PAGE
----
My brother got married last weekend, and I finished my dress with time to spare (very little time to spare, but still a little). I didn't manage to get any pictures of the full outfit, so you'll have to settle for Azzurra as a model. The dress was McCall's 5269, view A. I originally was going to do view B, but changed my mind for no discernible reason.
Sorry that the dress looks so wrinkly. After I wore it, it got crumpled up in the laundry bag on the ride back.
The dress fabric is black glitter satin from the Casa Collection from JoAnn's, which is nearly as heavy as bridal satin. (You might recall that I used the same fabric in blue for my Jareth coat.) The pattern calls for crepe, silk, and and taffetta, which are much lighter. Due to the heaviness, I decided to skip the lining. Then I read the instructions and decided I needed to at least line the bodice and sleeves. I chose a plain black cotton because I try to avoid close-fitting synthetics.
I cut out and constructed the dress (except the bottom hem and sleeves) in an afternoon. Since the lining was made from the same pieces, and I was only lining the bodice and sleeves, it should have taken even less time, right? Of course not. I can't fathom why, but it took a whole afternoon just to cut out the lining, another to construct it, and yet another to attach it to the dress.
This dress has less ease than most patterns. I didn't make a muslin (I so rarely do, and didn't have time for it), but it was stupid of me not to check the finished measurements. For comparison, the plaid dress I just made, which is of a similar fit, from the same company, and I sewed in the same size, had an extra inch of ease in the bust. Though the hip measurement was the same, the plaid dress had sections cut on the bias in the hips, so it stretched a little.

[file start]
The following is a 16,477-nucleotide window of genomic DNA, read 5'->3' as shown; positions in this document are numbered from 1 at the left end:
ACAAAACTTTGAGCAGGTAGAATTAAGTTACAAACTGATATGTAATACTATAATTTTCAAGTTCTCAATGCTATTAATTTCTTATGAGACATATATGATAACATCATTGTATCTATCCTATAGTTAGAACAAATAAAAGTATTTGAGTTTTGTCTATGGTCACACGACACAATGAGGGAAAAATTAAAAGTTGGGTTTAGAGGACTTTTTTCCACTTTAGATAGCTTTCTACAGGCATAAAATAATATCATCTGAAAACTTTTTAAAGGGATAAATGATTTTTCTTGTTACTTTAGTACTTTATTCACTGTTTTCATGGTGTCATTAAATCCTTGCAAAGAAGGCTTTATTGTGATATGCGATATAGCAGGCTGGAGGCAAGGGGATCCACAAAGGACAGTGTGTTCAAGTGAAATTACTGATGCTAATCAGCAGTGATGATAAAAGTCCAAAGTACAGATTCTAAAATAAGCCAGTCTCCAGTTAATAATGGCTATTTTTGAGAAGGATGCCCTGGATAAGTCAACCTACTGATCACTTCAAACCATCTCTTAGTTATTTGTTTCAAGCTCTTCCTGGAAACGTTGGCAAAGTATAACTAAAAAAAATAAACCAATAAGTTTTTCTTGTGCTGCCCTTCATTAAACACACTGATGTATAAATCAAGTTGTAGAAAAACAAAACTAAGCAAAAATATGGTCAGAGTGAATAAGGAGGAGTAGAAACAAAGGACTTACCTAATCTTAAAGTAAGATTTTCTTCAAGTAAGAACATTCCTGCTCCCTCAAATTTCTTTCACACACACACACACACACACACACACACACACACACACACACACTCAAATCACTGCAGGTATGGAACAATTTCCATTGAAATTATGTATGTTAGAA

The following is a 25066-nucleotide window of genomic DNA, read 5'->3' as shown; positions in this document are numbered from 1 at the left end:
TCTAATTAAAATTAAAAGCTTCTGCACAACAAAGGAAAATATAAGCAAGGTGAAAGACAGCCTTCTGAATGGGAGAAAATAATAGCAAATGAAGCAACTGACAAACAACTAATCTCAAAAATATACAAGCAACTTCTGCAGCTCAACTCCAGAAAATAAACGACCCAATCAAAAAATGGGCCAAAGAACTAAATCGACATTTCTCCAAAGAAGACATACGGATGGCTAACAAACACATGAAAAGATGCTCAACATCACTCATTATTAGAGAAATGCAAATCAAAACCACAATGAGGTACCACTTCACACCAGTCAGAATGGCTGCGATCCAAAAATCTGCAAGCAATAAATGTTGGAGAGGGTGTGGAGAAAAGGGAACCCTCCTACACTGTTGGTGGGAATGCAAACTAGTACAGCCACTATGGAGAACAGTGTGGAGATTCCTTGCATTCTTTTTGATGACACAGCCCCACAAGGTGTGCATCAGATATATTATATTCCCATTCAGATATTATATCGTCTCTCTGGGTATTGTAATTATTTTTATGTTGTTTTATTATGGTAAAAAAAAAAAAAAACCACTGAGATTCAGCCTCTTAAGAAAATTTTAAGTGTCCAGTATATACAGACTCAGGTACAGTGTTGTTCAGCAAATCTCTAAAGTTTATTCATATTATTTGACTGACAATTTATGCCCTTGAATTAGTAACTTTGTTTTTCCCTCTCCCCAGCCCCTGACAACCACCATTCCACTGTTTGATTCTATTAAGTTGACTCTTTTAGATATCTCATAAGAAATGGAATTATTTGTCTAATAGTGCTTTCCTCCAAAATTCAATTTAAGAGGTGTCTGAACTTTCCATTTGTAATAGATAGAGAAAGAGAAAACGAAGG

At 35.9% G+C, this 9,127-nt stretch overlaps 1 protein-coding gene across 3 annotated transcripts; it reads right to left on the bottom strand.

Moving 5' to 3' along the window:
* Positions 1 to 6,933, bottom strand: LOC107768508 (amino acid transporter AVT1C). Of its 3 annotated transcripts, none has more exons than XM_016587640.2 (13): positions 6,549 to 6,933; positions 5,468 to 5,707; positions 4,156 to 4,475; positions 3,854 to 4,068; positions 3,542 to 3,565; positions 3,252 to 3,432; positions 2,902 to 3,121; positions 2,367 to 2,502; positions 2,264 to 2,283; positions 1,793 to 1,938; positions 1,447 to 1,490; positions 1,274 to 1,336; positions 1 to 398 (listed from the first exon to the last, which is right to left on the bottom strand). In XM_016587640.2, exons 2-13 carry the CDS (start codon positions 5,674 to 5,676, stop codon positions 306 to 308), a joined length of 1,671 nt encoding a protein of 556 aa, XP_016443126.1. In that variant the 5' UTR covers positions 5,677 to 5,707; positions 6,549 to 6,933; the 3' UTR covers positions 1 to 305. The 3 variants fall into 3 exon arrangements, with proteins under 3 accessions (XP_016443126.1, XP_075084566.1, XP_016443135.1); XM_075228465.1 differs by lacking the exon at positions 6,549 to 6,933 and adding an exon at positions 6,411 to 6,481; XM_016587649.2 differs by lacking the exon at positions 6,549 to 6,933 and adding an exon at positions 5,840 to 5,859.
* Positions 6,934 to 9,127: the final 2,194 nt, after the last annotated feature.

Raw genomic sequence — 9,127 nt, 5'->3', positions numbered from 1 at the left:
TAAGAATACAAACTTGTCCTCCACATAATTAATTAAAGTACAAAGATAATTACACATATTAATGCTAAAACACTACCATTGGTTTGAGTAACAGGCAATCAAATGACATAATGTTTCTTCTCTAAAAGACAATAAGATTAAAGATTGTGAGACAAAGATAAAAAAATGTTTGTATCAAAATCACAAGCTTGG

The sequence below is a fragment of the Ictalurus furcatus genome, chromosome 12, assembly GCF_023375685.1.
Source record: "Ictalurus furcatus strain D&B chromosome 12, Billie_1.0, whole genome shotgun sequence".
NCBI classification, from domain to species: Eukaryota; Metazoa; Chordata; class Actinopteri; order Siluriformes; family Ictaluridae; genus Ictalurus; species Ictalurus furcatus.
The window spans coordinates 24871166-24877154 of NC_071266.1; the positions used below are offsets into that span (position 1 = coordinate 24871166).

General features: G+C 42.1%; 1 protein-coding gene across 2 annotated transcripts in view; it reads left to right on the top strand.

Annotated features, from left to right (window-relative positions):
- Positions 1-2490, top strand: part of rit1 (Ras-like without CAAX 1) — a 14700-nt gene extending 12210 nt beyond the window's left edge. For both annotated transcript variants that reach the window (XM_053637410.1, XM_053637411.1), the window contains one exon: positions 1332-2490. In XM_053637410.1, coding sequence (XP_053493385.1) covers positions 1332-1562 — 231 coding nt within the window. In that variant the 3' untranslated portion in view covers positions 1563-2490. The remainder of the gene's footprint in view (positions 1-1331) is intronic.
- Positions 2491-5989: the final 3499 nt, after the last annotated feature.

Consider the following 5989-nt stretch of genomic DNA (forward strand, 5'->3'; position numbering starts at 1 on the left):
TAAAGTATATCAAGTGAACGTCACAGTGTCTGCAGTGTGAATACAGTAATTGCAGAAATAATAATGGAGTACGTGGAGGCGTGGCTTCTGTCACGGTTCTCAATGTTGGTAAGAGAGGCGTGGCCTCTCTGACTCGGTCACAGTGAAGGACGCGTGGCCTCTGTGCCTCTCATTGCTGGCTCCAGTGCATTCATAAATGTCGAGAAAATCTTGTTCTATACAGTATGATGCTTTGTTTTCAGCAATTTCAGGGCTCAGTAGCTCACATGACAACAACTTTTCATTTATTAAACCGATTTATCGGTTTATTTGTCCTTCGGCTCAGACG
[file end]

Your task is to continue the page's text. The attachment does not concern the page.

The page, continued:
So anyway, this dress was quite tight. (It also didn't help that I ate a whole pizza for lunch the day of the wedding. I jokingly said to Mr Husband that my dress wouldn't fit after that, and then it almost didn't.) It wasn't uncomfortably tight, except in the shoulders and arms. I quite muscular, and it worked against me here. I couldn't really raise my arms much above my waist. If I had had the foresight to check the ease, I probably would have gone up a size.
Also, be wary if you have any chest at all or are self-conscious about decolletage. This dress is a bit low-cut, and tight enough to push everything up and out. Even I had cleavage.
Now, as for the difficulty, I am going to attribute the inexplicably lengthy construction to me freaking out over the deadline. I imagine that if I didn't have a deadline, I could have knocked it off in a weekend. While the yoke lines up to the dress oddly and that took a bit of fiddling, the main body of the dress was pretty easy. It's just princess lines, so it's a matter of snipping your seams appropriately. The pleats in the sleeves were a bit tricky, especially because satin is slippery. It wasn't really hard, but it was time-consuming to get it just right. In fact, it was so time-consuming that I ended up nixing lining the sleeves and hand-sewed the hem up. (So for those of you playing along at home, I went from not lining, to bodice and sleeve lining, to just bodice lining.) So I'm going to rate this as an average-level pattern. If someone who hasn't attained that level wants to tackle this, I would suggest using a non-slippery cotton.
If you choose to use this glitter organza, beware that it sheds its sparkles LIKE CRAZY.